Where to eat now: San Francisco

San Francisco is in the midst of another boom. But this isn’t simply another tech boom. It’s a restaurant boom, the likes of which the city hasn’t seen since the original dot-com rush of the 1990s.

Probably the most important restaurant to emerge in the past couple of years is Saison (178 Townsend St.; 415-828-7990), whose chef and owner, Joshua Skenes (formerly of Dana Point’s Stonehill Tavern), made the bold gamble of moving Saison from the Mission District to a new loft-like space in South of Market, where he built a serene open kitchen and surrounded it with only a couple dozen seats. He established a tasting-menu-only format that immediately positioned the restaurant as the city’s most expensive dining proposition. Nobody balked.

Saison (photos by Brad A. Johnson)

The opening gambit to dine here is $250 per person, guaranteed by credit card at the time of reservation. And if you try to cancel within seven days of the date of service, you will be charged in full.

But in reality, the cost to dine far exceeds that deposit. Unless you plan to drink tap water and forgo any of the little extras, the final tab will be double that or more. I opted for the standard wine pairing and a couple of cocktails and walked out for just over $700 per head, making this easily one of the most expensive restaurants in the world.

Is it worth it? I’m lucky to have dined at a dozen restaurants over the years – in Monte Carlo, Singapore, Tokyo, London, New York, Paris – that cost equally that much, give or take a hundred bucks. And I can’t remember a single instance where I’ve enjoyed not just the experience but every single bite of food as much as I enjoy Saison. For more than three hours, the dishes keep coming, every one an entirely new flavor, yet never does anything taste like it could have been born out of boredom, which is too often the case with restaurants like this. Rather, every dish is a revelation without ever being weird or unsettling. It’s exactly this element of strange familiarity in every single dish that makes Saison so special.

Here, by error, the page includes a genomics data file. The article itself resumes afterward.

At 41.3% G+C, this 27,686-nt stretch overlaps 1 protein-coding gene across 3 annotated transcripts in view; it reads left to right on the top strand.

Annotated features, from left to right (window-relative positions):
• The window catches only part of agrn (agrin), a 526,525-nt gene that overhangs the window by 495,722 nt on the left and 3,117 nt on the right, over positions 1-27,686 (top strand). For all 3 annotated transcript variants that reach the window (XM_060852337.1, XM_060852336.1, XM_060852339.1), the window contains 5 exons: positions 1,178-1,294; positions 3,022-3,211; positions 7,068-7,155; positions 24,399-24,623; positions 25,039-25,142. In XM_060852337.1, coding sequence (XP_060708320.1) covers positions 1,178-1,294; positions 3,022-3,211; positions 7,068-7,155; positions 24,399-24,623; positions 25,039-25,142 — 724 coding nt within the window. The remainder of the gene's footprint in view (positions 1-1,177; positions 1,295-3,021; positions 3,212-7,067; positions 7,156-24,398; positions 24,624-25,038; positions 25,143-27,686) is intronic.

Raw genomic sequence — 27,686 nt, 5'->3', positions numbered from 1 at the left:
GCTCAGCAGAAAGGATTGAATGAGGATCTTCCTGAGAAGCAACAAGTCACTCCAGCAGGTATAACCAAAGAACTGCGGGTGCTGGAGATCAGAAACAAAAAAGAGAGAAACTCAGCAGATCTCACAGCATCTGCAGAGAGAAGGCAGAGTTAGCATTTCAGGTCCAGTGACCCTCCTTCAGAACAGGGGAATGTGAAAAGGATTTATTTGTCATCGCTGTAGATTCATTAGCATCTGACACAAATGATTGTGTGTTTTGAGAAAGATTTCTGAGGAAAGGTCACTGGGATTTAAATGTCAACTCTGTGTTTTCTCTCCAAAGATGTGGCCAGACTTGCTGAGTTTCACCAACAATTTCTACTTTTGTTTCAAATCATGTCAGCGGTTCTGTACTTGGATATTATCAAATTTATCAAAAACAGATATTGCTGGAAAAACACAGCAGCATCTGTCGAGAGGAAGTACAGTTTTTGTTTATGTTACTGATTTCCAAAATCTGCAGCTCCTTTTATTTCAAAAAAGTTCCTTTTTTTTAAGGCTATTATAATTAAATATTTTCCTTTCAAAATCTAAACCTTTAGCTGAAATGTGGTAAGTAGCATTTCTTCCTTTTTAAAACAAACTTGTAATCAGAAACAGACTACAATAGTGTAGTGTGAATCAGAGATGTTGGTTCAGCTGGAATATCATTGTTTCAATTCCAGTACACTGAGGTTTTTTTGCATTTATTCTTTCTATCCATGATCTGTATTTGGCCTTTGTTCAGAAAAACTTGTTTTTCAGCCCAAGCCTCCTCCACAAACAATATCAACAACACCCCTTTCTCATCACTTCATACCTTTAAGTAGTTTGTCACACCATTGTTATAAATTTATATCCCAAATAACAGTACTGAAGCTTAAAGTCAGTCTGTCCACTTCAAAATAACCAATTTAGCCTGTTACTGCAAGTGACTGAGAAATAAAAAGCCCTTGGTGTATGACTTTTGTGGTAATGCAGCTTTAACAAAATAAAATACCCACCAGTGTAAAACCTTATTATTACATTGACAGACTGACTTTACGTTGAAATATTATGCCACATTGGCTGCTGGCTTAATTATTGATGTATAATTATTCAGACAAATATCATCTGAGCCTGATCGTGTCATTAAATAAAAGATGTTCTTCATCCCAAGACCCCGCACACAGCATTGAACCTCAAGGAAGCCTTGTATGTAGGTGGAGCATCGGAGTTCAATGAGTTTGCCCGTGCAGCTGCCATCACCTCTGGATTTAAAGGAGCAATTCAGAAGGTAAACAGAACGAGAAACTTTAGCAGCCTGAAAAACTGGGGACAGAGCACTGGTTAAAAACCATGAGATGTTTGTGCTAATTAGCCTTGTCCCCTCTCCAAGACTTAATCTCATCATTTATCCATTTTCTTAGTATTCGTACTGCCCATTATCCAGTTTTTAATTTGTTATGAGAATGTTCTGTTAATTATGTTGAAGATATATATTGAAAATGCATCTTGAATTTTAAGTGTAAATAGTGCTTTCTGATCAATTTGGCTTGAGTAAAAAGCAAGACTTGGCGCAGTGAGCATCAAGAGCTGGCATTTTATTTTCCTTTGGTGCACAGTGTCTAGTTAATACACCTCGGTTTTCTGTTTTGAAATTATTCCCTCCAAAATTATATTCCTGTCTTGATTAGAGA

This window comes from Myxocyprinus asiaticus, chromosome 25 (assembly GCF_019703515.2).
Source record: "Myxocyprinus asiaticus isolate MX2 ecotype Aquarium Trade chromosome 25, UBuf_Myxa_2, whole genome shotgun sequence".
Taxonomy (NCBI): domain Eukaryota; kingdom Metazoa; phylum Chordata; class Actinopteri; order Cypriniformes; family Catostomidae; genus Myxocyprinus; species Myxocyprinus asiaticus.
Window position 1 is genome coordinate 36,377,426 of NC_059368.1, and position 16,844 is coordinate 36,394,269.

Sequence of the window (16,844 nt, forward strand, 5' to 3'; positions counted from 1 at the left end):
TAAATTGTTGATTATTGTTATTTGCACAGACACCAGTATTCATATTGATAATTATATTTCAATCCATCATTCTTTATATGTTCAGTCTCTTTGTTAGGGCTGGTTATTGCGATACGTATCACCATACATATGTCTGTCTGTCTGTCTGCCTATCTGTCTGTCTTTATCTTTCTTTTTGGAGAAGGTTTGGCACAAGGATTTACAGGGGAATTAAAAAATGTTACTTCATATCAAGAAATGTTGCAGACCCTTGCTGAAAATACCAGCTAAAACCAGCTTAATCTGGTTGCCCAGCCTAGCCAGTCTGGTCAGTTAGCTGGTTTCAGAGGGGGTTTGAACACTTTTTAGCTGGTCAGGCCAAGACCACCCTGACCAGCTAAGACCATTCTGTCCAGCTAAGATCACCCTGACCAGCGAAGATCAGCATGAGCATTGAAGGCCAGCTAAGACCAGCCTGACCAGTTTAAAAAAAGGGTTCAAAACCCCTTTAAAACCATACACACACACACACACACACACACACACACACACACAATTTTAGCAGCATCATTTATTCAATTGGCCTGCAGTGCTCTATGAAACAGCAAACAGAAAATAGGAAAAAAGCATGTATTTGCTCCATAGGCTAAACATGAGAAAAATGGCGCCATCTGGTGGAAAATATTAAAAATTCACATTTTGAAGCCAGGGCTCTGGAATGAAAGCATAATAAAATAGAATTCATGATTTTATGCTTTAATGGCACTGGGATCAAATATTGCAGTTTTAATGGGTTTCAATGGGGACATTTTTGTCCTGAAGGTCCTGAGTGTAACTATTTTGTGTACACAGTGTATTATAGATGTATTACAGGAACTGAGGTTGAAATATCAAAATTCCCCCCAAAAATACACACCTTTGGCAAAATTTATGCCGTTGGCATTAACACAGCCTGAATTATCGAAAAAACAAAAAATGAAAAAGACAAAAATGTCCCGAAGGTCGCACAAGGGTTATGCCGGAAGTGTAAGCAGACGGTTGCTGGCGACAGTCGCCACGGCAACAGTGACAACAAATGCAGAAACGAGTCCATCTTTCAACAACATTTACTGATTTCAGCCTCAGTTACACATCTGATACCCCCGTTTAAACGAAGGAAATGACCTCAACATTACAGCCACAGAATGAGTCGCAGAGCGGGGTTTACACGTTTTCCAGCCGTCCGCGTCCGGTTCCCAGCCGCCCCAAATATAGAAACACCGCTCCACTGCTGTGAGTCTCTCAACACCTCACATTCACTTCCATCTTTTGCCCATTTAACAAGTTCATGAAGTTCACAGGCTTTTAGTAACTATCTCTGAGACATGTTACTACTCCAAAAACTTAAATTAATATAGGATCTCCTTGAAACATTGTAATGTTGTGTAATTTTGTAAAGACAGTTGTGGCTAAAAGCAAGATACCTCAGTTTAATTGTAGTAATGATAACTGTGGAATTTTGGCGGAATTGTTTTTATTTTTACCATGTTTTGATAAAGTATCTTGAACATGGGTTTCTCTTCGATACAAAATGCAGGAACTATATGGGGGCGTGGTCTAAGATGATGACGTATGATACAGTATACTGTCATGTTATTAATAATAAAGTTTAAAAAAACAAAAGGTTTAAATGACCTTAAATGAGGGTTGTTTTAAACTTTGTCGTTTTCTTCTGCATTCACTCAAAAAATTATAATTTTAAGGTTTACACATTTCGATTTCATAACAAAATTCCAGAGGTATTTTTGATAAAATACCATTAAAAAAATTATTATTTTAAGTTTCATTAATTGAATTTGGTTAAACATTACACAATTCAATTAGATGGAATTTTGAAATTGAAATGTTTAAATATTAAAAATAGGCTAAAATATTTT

Almost every dish is touched in some way by smoke from a small wood fire that smolders in the corner of the kitchen. Every dish builds upon the one that comes before it, complements it, connects with it and propels the story forward: soda water with pineapple and elderflower; a delicate custard with sea urchin and grilled turnip; corn pudding topped with caviar and tomato gelee; abalone roasted over the embers; pearl-size tomatoes in a grilled tomatillo consommé; a loose risotto that’s completely buried beneath black truffle; milk-fed lamb with grilled nightshades … .

The service is impeccable, too, the very epitome of grace, every step of the way.

Is it worth it? Yes. I honestly believe Saison is the best restaurant in America right now.

OTHER NEW STANDOUTS

Fortunately, not everything that’s great in San Francisco right now is as expensive as Saison.

Aliment

Aliment (photo by Brad A. Johnson)

Some of the best new restaurants are low-key neighborhood places, like Aliment (786 Bush St.; 415-829-2737) or Mason Pacific (1358 Mason St.; 415-374-7185), both in Nob Hill. The former occupies a boxy gallery-like space with an open kitchen that turns out interesting, slightly Asian twists on comfort food, like fried Brussels sprouts with fish-sauce caramel or a hanger steak with forbidden rice and charred escarole.

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Mason Pacific (photo by Brad A. Johnson)

Mason Pacific is slightly more chic, tucked into the tiny ground-floor corner of an Edwardian apartment building that overlooks the old cable car route. Chef Sean McTiernan serves buttermilk-fried chicken with green Tabasco remoulade, and he tosses fresh spring peas with kimchi. But don’t let those things distract you. Go straight for the burger, showered with black truffles and perfectly paired with a glass of world-class Nebbiolo.

House of Xian, next door to Nanking (photos by Brad A. Johnson)